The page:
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When Justice Salim Joubran raised a storm by refraining to sing the national anthem during the inauguration ceremony of Supreme Court President Asher Grunis, Prime Minister Benjamin Netanyahu discreetly informed him that he did not expect him to have to sing it. And thus, through the whispered message from Netanyahu, 20 percent of the population were doomed to live without a national anthem. This is a scandal!

How is it possible to leave more than one million citizens without a national anthem? If not for the anthem, what was standing erect created for? Let's just hope that Netanyahu will leave the Arabs with the flag, which, despite all the dizziness, has managed to remain with its head in the skies.

In my Oriental imagination, I could see Netanyahu explaining to his associates what his revolutionary whisper was about. "Gentlemen, I've reached the conclusion that it's impossible to write a joint national anthem for the two peoples, so there is no choice but to excuse the Arabs from this anthem. Let them write an anthem of their own."

In my imagination, Netanyahu continued explaining his theory: "Zionism, to my great regret, has failed to share with the others universal goals that go beyond religious and national relevance." And to this he added: "What can one do? It's impossible to wipe out the long years of the Diaspora so offhandedly. True, we are out of the ghetto, but the ghetto has left a permanent mark inside us."

The source of the dilemma that was half-solved by Netanyahu lies deep in history. In 1948, it was not the State of Israel that was established but the "state of the Yishuv" [the Jewish settlement in Palestine]. The state symbols were in effect the symbols of the Jewish Yishuv, and these took over the place of the state - the anthem of the Yishuv, the flag of the Yishuv and bravery of the Palmach [prestate underground Jewish militia] of the Yishuv. And the Arabs who were located outside the Yishuv were counted as subjects.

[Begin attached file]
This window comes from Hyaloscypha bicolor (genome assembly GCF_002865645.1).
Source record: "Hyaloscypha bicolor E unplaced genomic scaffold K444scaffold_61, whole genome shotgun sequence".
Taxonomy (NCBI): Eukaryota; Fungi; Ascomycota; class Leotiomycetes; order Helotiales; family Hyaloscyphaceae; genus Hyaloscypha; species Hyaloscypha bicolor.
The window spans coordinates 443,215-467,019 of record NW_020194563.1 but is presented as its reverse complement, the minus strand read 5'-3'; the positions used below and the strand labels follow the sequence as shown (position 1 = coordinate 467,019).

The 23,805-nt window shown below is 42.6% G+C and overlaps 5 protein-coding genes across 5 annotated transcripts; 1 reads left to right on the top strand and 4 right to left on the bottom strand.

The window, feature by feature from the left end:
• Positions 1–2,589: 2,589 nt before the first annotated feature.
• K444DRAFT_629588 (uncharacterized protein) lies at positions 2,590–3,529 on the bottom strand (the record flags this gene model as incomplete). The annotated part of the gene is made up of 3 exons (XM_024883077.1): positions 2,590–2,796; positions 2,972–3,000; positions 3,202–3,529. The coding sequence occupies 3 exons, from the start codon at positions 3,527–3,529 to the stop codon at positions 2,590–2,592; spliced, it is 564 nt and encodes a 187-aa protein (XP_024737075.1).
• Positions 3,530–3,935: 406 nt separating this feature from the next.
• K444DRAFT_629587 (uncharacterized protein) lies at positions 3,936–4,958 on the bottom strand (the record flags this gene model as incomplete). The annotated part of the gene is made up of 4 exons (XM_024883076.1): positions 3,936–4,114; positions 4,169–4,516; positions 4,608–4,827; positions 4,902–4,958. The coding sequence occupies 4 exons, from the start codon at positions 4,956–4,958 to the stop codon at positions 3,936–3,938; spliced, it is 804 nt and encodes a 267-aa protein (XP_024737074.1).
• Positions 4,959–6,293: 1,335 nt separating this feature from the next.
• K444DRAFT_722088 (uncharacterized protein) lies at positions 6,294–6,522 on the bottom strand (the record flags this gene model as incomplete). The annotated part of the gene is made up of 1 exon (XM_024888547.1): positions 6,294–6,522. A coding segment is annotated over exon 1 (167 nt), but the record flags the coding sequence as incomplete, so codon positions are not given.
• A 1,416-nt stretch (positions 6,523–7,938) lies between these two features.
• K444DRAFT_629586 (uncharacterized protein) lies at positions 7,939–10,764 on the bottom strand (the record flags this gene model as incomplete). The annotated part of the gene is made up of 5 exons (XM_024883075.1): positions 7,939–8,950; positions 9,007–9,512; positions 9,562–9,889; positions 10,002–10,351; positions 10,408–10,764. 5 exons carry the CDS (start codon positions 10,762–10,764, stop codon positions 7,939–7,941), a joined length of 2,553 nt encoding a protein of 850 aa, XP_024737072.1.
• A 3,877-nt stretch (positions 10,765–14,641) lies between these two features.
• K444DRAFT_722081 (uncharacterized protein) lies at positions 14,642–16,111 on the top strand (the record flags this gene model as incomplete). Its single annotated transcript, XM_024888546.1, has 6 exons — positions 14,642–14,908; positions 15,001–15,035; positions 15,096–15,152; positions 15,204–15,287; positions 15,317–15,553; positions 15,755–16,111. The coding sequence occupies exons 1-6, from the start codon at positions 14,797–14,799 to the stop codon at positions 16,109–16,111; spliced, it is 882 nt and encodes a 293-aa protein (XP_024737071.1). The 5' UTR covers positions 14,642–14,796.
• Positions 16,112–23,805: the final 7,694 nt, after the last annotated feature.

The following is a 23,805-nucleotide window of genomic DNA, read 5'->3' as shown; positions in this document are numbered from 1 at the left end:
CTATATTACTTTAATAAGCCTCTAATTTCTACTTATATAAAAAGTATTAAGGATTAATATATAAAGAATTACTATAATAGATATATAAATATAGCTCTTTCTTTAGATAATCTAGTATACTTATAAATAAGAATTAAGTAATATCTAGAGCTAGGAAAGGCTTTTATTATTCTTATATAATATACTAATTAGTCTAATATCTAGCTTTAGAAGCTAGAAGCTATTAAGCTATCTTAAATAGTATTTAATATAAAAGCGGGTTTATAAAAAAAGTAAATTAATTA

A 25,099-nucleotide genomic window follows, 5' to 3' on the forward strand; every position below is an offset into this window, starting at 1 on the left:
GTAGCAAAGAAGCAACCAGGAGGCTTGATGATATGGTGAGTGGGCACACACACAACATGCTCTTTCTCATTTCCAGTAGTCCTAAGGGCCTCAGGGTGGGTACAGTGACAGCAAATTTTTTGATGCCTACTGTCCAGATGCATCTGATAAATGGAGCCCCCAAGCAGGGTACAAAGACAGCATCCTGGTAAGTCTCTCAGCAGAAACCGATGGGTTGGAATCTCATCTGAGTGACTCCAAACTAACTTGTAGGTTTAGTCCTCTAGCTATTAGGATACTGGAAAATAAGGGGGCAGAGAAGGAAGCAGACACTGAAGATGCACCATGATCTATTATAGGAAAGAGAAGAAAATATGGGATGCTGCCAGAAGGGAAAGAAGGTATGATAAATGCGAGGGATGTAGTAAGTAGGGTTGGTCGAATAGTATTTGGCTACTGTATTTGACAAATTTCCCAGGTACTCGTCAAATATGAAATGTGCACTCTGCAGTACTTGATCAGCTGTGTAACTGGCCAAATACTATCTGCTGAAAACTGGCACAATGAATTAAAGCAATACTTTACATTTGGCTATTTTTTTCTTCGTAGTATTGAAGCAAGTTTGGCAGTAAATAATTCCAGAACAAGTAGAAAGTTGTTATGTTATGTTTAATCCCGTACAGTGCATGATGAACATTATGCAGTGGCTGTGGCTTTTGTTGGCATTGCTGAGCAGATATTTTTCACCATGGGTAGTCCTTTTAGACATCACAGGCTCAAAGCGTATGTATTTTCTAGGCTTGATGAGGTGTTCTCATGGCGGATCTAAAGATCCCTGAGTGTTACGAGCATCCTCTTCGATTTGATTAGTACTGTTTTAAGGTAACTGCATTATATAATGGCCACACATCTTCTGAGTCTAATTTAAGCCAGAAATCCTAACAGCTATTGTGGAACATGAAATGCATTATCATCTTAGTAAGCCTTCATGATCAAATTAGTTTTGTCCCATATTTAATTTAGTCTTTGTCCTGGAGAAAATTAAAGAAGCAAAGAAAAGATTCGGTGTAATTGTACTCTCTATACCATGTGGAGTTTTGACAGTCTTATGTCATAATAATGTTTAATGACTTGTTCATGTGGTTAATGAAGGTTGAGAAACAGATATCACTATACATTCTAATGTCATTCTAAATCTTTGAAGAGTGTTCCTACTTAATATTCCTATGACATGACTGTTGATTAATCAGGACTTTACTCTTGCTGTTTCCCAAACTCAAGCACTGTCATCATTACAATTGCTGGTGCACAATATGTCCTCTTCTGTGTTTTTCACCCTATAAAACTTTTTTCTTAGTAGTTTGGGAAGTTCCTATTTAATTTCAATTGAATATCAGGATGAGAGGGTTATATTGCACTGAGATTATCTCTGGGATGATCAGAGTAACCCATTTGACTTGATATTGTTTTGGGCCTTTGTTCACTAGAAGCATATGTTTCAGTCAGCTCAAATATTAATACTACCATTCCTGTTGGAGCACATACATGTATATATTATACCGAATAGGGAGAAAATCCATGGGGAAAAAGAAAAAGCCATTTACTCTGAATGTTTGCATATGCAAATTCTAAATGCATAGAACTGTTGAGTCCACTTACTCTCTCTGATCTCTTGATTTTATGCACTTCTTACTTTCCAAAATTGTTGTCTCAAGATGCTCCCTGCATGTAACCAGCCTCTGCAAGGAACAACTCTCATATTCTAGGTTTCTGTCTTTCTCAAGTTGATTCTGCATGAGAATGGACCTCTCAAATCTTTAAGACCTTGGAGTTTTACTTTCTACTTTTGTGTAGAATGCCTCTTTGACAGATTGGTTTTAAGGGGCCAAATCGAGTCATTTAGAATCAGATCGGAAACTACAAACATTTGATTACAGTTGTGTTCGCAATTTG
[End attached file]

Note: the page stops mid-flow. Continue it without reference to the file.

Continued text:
The state that was established did not have the slightest scent of statesmanship or of normalcy. (What then followed, which was completely abnormal, was that for more than two-thirds of its existence, this state has played the role of one of the last occupying powers in history. ) It is possible to say that the Arab citizens recognized the state, but that the state did not recognize them. This is also true with regard to the state's symbols. Both the anthem and the flag ignored the Arabs' existence. And so it is that even in the symbolic spheres, the Arabs are present but absent.

The universal principles in the Declaration of Independence are the reflections of the principles of the new world that emerged from the ruins of a terrifying past. When the new world gave its seal of approval to the state of Israel, it demanded that it behave in accordance with those principles. But the reality was just the opposite, and when the [Balad] slogan "A country of all its citizens" was coined - an axiomatic slogan that is totally saturated, even dripping, with Israeliness - this was seen by the Jews as a threat to their very existence, of course.

If Netanyahu's whisper is not followed by another step, this will leave him serving as the prime minister of an ethnic majority. And with that whisper, he had praised the reaction of the judge of the ethnic minority who showed respect for the singing of the anthem of the ethnic majority.

My feverish imagination did not cease working, and this is how I imagined a statement in the form of an address to the nation by Netanyahu: "Dear citizens, the present national anthem does not give expression to Israeli society with all its different components. Therefore, let's have the courage to make a thorough change. Let's break through the circles within which we have delineated ourselves. Let's look for what is common to all of us - and we have a great deal in common. Let's write a national anthem that all the citizens can identify with."

At that point I stopped. I was afraid that my imagination, with too much excitement, would start turning Netanyahu into Nelson Mandela. Where is Mandela when we need him? This is the time to leave the ghetto on the one hand, and the alienation on the other, and move toward a state that will embrace all of its sons.